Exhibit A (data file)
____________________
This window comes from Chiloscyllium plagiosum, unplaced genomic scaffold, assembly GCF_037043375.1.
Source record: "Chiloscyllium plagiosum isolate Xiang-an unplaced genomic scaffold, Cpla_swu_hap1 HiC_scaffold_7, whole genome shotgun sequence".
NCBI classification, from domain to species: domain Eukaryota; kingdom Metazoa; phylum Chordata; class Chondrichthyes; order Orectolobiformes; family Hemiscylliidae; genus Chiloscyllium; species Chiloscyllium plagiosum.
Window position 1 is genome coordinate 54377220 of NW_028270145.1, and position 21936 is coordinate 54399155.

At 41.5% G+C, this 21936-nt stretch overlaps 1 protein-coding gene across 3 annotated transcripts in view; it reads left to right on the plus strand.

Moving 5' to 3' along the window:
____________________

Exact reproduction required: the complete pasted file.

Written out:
This window comes from Chiloscyllium plagiosum, unplaced genomic scaffold, assembly GCF_037043375.1.
Source record: "Chiloscyllium plagiosum isolate Xiang-an unplaced genomic scaffold, Cpla_swu_hap1 HiC_scaffold_7, whole genome shotgun sequence".
NCBI classification, from domain to species: domain Eukaryota; kingdom Metazoa; phylum Chordata; class Chondrichthyes; order Orectolobiformes; family Hemiscylliidae; genus Chiloscyllium; species Chiloscyllium plagiosum.
Window position 1 is genome coordinate 54377220 of NW_028270145.1, and position 21936 is coordinate 54399155.

At 41.5% G+C, this 21936-nt stretch overlaps 1 protein-coding gene across 3 annotated transcripts in view; it reads left to right on the plus strand.

Moving 5' to 3' along the window: